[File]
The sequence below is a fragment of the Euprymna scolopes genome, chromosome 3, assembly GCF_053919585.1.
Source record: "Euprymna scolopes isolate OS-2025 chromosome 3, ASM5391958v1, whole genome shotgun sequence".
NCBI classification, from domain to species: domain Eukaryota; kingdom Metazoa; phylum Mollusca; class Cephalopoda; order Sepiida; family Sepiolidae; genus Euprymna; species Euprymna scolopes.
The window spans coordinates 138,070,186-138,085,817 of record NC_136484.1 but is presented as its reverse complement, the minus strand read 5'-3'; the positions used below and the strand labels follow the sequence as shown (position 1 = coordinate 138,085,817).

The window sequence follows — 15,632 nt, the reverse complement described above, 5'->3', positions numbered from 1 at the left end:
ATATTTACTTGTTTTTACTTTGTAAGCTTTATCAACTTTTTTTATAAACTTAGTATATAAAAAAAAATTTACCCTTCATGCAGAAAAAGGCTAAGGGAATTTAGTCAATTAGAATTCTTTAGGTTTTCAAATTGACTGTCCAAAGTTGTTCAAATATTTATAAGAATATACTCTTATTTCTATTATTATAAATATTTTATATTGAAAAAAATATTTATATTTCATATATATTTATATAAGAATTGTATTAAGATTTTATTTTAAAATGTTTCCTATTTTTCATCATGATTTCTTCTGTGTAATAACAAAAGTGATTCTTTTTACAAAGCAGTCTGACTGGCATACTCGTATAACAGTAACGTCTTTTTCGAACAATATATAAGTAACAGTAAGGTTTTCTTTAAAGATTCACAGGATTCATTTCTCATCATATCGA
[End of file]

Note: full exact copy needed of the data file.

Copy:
The sequence below is a fragment of the Euprymna scolopes genome, chromosome 3, assembly GCF_053919585.1.
Source record: "Euprymna scolopes isolate OS-2025 chromosome 3, ASM5391958v1, whole genome shotgun sequence".
NCBI classification, from domain to species: domain Eukaryota; kingdom Metazoa; phylum Mollusca; class Cephalopoda; order Sepiida; family Sepiolidae; genus Euprymna; species Euprymna scolopes.
The window spans coordinates 138,070,186-138,085,817 of record NC_136484.1 but is presented as its reverse complement, the minus strand read 5'-3'; the positions used below and the strand labels follow the sequence as shown (position 1 = coordinate 138,085,817).

The window sequence follows — 15,632 nt, the reverse complement described above, 5'->3', positions numbered from 1 at the left end:
ATATTTACTTGTTTTTACTTTGTAAGCTTTATCAACTTTTTTTATAAACTTAGTATATAAAAAAAAATTTACCCTTCATGCAGAAAAAGGCTAAGGGAATTTAGTCAATTAGAATTCTTTAGGTTTTCAAATTGACTGTCCAAAGTTGTTCAAATATTTATAAGAATATACTCTTATTTCTATTATTATAAATATTTTATATTGAAAAAAATATTTATATTTCATATATATTTATATAAGAATTGTATTAAGATTTTATTTTAAAATGTTTCCTATTTTTCATCATGATTTCTTCTGTGTAATAACAAAAGTGATTCTTTTTACAAAGCAGTCTGACTGGCATACTCGTATAACAGTAACGTCTTTTTCGAACAATATATAAGTAACAGTAAGGTTTTCTTTAAAGATTCACAGGATTCATTTCTCATCATATCGA